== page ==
The focal point of urban stormwater drainage impact studies must be the assessment of its impact on beneficial uses of the water by man. As discussed by Lee et al., "water quality" cannot be defined by a list of concentrations of chemical components. Frequently, marked changes can occur in the concentration of a chemical contaminant in a water without there being a perceptible change in water quality. The significance of the presence of a contaminant in a water at a particular concentration must be judged by the impact that it has on organisms or some other beneficial use of the water.

Urban stormwater contaminant management programs should focus on the control of those sources contributing loads-concentrations of contaminants most likely to directly affect the "swimmable-fishable" characteristics of the receiving waters. Subtle, difficult to detect and interpret "ecological" impacts on the ecosystem in the waters receiving urban stormwater drainage should be addressed after the readily discernible impacts have been corrected. It should be noted that at this time, and likely for many years to come, insufficient information is available to relate the more subtle changes in numbers and types of lower organisms (lower than fish) and other functions of the ecosystem to impacts on beneficial uses of the water, and hence cannot be appropriately used in public policy decisions for contaminant control. Such decisions must be based on a predictable contaminant load-water quality impairment relationship.

It is recommended that those responsible for conducting current and planned NURP studies carefully evaluate the approaches being taken in the studies and the usefulness-interpretability of the types of data being generated to be certain that the studies will yield results which can be used as a basis for developing technically valid, cost-effective control programs which provide the desired degree of environmental protection on a site specific basis for waters receiving urban stormwater drainage.


Cowen, W.F., and Lee, G.F., "Phosphorus Availability in Particulate Materials Transported by Urban Runoff," Journ. Water Pollut. Control Fed. 48:580-591 (1976).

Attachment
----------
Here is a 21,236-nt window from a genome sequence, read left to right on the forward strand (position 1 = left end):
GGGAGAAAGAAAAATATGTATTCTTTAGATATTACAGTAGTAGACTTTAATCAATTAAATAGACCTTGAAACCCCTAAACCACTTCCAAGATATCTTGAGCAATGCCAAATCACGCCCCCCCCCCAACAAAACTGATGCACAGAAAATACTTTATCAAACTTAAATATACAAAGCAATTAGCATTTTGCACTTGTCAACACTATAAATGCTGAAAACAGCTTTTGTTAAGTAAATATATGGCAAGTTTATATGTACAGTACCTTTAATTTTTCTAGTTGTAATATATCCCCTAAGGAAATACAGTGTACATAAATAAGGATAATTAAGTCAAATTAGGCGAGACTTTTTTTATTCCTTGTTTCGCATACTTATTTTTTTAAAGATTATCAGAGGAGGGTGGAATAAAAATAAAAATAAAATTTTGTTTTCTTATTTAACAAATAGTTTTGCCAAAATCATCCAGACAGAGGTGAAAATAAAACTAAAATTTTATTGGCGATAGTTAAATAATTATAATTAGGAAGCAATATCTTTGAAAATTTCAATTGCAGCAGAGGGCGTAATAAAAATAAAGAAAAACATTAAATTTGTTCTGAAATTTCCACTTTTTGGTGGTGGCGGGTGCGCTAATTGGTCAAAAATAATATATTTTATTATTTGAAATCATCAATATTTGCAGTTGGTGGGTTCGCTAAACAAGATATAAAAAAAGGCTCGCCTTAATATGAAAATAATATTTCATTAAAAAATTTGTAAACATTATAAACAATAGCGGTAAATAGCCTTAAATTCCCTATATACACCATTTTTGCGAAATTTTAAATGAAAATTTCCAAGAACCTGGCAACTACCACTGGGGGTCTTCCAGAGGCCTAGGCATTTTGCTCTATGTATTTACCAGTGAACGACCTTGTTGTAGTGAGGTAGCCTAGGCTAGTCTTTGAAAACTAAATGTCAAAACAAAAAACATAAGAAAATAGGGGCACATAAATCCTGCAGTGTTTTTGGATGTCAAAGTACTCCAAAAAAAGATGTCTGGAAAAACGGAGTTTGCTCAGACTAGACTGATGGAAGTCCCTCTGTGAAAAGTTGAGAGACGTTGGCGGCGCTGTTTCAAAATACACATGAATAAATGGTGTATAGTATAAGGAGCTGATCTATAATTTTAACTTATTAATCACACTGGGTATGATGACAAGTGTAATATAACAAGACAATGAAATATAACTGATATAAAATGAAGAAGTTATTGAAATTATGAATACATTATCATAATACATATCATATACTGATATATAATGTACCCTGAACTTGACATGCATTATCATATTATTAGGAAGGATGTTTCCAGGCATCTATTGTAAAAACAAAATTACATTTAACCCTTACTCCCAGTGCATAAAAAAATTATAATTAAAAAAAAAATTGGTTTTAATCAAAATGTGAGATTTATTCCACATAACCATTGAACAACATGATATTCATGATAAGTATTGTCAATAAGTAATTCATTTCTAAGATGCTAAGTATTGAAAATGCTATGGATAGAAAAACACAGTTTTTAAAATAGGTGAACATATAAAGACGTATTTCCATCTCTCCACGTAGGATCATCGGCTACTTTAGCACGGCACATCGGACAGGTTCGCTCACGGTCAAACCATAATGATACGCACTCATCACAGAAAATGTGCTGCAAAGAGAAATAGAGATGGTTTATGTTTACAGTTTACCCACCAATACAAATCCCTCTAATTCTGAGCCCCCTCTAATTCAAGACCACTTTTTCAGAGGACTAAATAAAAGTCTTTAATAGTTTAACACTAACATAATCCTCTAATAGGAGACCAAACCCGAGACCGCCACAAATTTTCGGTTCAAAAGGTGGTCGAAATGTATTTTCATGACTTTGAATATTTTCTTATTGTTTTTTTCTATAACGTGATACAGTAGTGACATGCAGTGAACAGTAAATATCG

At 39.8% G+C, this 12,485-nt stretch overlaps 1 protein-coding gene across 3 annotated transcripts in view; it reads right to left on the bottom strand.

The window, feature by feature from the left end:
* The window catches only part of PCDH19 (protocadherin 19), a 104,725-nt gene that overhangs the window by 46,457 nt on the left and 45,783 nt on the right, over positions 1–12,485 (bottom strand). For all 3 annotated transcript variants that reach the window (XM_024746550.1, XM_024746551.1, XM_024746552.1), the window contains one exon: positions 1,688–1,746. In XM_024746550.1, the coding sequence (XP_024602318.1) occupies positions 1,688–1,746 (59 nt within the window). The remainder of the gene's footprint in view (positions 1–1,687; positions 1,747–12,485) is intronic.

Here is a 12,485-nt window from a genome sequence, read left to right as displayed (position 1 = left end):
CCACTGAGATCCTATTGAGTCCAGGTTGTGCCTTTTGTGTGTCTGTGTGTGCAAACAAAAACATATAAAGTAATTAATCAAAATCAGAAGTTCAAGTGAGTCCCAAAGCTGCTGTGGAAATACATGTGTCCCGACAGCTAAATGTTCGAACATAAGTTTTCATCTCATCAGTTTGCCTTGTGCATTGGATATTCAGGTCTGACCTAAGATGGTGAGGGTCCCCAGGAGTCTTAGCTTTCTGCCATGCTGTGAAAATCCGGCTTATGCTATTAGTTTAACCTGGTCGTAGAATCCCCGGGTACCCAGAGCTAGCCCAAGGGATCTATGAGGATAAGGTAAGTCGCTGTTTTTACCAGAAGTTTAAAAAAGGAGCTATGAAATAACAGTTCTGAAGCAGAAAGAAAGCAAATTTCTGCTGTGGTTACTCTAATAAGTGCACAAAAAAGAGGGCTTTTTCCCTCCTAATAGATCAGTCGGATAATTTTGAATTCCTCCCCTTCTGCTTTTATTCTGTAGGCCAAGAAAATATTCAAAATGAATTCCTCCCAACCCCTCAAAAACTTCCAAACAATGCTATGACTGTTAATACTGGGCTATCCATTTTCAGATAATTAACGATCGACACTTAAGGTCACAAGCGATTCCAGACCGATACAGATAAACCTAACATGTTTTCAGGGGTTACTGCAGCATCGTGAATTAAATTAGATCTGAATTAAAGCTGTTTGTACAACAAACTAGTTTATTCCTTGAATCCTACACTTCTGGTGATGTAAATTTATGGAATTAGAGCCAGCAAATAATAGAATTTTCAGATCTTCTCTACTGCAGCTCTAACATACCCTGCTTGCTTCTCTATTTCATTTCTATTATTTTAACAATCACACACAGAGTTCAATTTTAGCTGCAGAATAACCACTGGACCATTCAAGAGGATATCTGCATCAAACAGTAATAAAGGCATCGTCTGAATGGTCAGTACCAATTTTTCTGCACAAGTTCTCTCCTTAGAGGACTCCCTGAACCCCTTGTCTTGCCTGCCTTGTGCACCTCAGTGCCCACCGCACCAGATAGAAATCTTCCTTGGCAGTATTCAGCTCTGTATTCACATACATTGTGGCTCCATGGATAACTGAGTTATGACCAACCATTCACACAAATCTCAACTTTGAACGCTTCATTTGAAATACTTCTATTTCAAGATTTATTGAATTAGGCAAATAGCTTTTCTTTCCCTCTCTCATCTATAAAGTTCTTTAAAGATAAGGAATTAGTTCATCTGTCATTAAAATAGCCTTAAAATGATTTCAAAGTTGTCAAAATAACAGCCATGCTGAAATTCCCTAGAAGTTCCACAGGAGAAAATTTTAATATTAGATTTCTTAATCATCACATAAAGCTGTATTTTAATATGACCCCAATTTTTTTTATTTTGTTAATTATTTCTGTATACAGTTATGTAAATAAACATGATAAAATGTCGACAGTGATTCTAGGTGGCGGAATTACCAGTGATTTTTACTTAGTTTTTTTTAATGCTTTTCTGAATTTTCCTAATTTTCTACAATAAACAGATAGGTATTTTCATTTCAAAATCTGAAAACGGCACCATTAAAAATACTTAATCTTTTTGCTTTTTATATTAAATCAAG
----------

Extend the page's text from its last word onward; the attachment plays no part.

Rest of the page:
Cowen, W. F., Sirisinha, K., and Lee, G.F., "Nitrogen Availability in urban Runoff," Journ. Water Pollut. Control Fed. 48:339-345 (1976).

Jones, R.A., and Lee, G.F., "Evaluation of the Elutriate Test as a Method of Predicting Contaminant Release during Open Water Disposal of Dredged Sediment and Environmental Impact of Open Water Dredged Material Disposal, Vol. I: Discussion, "Technical Report D-78-45," U.S. Army Corps of Engineers WES, Vicksburg, MS (1978).

Lee, G.F., and Jones, R.A., "An Approach for Assessing the Water Quality Significance of Chemical Contaminants in Urban Lakes," Presented at the Urban Stormwater and Combined Sewer Overflow - Impact on Receiving Water Bodies Conference, Orlando, Florida, November (1979). To be published in Conference proceedings.

Lee, G.F., Jones, R.A.,and Newbry, B.W., "An Environmental Hazard Assessment Approach for Water Quality Management," Occasional Paper 46, Department of Civil Engineering Environmental Engineering Program, Colorado State University, Fort Collins, CO (1979).

Lee, G.F., Jones, R.A., and Newbry, B.W., "Alternative Approach to Assessing Water Quality Impact of Wastewater Effluents," Proc. Industrial Wastes and Research Symposium, WPCF, Las Vegas (1980a).

Lee, G.F., Jones, R.A., and Newbry, B.W., "Water Quality Standards and Water Quality," Accepted for publication Journal Water Pollution Control Federation (1980b).

US EPA, Quality Criteria for Water, EPA 440/9-76-023, US Gov't Printing Office, Washington, D.C. (1976).

Reference as:"Lee, G. F., Jones, R. A., 'Will EPA's Nationwide Urban Runoff Study Achieve Useful Results?' Report G. Fred Lee & Associates, Fort Collins, CO, September (1981)."